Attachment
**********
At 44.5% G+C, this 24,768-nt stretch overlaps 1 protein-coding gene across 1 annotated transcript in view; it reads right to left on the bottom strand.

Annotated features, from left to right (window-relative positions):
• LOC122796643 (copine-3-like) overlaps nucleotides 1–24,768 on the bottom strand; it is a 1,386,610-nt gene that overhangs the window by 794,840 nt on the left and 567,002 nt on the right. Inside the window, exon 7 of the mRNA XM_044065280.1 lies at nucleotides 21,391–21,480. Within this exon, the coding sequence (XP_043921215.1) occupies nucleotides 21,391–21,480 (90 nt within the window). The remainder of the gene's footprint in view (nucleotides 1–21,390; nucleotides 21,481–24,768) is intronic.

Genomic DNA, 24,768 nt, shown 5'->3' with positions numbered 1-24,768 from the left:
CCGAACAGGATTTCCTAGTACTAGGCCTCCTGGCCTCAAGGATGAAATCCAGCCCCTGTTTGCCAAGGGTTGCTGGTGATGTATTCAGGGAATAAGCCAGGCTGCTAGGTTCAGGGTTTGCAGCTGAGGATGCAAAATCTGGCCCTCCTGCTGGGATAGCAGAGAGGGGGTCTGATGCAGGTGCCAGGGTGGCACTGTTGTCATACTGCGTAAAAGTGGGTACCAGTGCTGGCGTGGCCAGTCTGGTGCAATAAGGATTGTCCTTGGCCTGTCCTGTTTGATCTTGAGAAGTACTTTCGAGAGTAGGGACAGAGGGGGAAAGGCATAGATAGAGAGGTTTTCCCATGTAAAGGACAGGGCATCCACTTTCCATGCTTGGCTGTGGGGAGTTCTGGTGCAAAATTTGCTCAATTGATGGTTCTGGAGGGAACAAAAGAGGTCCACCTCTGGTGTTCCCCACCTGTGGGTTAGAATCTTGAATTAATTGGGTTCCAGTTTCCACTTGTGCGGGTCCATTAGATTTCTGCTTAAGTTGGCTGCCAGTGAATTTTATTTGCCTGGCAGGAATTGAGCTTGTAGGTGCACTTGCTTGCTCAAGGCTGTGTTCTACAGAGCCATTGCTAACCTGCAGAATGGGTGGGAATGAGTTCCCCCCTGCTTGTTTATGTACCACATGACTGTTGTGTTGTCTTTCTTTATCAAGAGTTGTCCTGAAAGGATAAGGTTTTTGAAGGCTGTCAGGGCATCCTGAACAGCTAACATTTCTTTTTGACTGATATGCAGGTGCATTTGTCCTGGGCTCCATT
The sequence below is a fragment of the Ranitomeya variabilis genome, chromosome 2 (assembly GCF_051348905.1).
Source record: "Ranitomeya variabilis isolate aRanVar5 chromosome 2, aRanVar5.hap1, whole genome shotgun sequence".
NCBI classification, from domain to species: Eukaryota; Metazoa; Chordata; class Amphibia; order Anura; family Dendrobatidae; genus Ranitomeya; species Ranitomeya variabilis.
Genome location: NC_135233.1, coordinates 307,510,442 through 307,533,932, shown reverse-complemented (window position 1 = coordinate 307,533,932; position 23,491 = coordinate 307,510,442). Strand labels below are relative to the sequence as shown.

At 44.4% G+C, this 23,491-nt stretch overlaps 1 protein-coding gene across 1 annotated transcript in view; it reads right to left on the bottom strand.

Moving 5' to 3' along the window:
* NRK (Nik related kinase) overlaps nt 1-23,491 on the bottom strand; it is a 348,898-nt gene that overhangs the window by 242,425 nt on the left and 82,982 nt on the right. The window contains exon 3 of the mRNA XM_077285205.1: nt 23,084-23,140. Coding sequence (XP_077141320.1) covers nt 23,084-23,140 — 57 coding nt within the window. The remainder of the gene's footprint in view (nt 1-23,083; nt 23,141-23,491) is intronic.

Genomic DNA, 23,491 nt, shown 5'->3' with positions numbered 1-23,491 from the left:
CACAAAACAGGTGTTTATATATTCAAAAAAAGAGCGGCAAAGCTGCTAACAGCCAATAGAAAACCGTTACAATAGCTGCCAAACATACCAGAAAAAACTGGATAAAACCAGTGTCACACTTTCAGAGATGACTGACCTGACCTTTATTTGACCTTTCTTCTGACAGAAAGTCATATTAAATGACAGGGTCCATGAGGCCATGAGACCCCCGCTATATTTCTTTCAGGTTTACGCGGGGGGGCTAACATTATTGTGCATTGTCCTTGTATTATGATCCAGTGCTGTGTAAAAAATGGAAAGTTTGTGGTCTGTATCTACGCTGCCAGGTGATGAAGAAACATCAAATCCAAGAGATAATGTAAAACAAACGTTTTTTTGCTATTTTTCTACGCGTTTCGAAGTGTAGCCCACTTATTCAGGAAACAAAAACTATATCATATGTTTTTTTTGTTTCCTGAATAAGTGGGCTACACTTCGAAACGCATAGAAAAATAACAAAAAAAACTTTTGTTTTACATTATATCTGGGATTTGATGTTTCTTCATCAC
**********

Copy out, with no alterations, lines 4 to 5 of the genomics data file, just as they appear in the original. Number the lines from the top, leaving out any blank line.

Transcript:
Genomic DNA, 24,768 nt, shown 5'->3' with positions numbered 1-24,768 from the left:
CCGAACAGGATTTCCTAGTACTAGGCCTCCTGGCCTCAAGGATGAAATCCAGCCCCTGTTTGCCAAGGGTTGCTGGTGATGTATTCAGGGAATAAGCCAGGCTGCTAGGTTCAGGGTTTGCAGCTGAGGATGCAAAATCTGGCCCTCCTGCTGGGATAGCAGAGAGGGGGTCTGATGCAGGTGCCAGGGTGGCACTGTTGTCATACTGCGTAAAAGTGGGTACCAGTGCTGGCGTGGCCAGTCTGGTGCAATAAGGATTGTCCTTGGCCTGTCCTGTTTGATCTTGAGAAGTACTTTCGAGAGTAGGGACAGAGGGGGAAAGGCATAGATAGAGAGGTTTTCCCATGTAAAGGACAGGGCATCCACTTTCCATGCTTGGCTGTGGGGAGTTCTGGTGCAAAATTTGCTCAATTGATGGTTCTGGAGGGAACAAAAGAGGTCCACCTCTGGTGTTCCCCACCTGTGGGTTAGAATCTTGAATTAATTGGGTTCCAGTTTCCACTTGTGCGGGTCCATTAGATTTCTGCTTAAGTTGGCTGCCAGTGAATTTTATTTGCCTGGCAGGAATTGAGCTTGTAGGTGCACTTGCTTGCTCAAGGCTGTGTTCTACAGAGCCATTGCTAACCTGCAGAATGGGTGGGAATGAGTTCCCCCCTGCTTGTTTATGTACCACATGACTGTTGTGTTGTCTTTCTTTATCAAGAGTTGTCCTGAAAGGATAAGGTTTTTGAAGGCTGTCAGGGCATCCTGAACAGCTAACATTTCTTTTTGACTGATATGCAGGTGCATTTGTCCTGGGCTCCATT